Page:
“The 401(k) match is one of the best deals going for employees, providing an immediate 100% return per dollar invested,” said Greg Stein, Financial Engines director of investment technology, in a press release. “Maximizing your available 401(k) match is a key way for millions of American employees to improve their retirement security. While many people might feel like they can’t afford to save more, we hope that these numbers help them realize that they can’t afford not to.”
Treating your 401(k) like petty cash
Unlike Social Security, accessing your 401(k) money is relatively easy, with early withdrawals and loans. While siphoning money from your 401(k) is generally not recommended, it can be tempting if faced with a serious short-term liquidity crunch. However, treating your 401(k) like petty cash and spending it on discretionary purchases is a dangerous financial plan.
According to a report from HelloWallet, more than one out of four households in the country turn to their 401(k) plans before retirement. In some cases, the entire account is drained in an effort to stem financial bleeding somewhere else. Early withdrawals for non-retirement reasons total approximately $60 billion per year, while 401(k) and 403(b) loans account for an additional $10 billion each year.
Not saving at all
There’s a slim chance the monthly Social Security check will be enough to secure 20 years or more of retirement expenses. The average monthly benefit is only about $1,328 in 2015, or less than $16,000 per year. The maximum monthly benefit is currently capped at $2,663 per month. Even if you receive the highest monthly benefit when you retire, you’ll likely need another source of retirement income.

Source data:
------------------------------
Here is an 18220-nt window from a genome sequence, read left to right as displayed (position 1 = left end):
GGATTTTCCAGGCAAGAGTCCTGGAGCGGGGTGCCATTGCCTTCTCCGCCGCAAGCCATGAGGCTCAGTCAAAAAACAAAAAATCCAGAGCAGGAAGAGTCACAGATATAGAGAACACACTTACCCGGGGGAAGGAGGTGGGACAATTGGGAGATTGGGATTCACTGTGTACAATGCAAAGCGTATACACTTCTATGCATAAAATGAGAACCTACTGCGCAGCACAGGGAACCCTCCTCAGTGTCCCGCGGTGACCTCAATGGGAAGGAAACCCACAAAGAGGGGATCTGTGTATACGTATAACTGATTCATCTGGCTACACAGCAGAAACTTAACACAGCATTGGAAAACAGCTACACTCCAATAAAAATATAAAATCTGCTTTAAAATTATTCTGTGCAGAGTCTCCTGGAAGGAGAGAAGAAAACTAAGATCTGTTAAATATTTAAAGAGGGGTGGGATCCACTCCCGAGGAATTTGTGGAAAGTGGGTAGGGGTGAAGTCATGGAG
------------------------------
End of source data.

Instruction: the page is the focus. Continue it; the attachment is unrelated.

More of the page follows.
Bankrate.com finds that nearly half of Americans place virtually no money aside for the future, fewer than one in four save more than 10% of their incomes, and only one in seven workers save more than 15%. Actual dollar figures tell a more alarming narrative. The National Institute on Retirement Security (NIRS) reveals the median retirement account balance totals just $2,500 for all working age American households. For near-retirement households, the median account balance is only $14,500 — not even enough to replace one year’s worth of expenses for many older adults.
No retirement planning
Hiring Uncle Sam as your primary financial planner will leave you disappointed. His advice is generic and customer support is almost non-existent. Yet Americans seem content with letting their retirement chips fall where they may.
Not enough money. Too busy. Tomorrow. These excuses might help you feel better today, but they will pillage and plunder your so-called golden years. A survey from Northwestern Mutual finds 58% of Americans believe their financial planning needs improvement, while 21% are not confident they will accomplish their financial goals. Nonetheless, 34% have taken zero steps in trying to secure their financial futures. Even worse, the majority of respondents say it would take a cash windfall to prompt better financial planning.
How can you start saving for your future self? Force yourself to save with automatic contributions, so money is automatically transferred from either your paycheck or checking account to a retirement fund. This helps remove the emotional connection we have with money and over time, you won’t even notice the transfers. The same concept is applied to Social Security taxes, but why should Uncle Sam be holding all your chips?
Follow Eric on Twitter @Mr_Eric_WSCS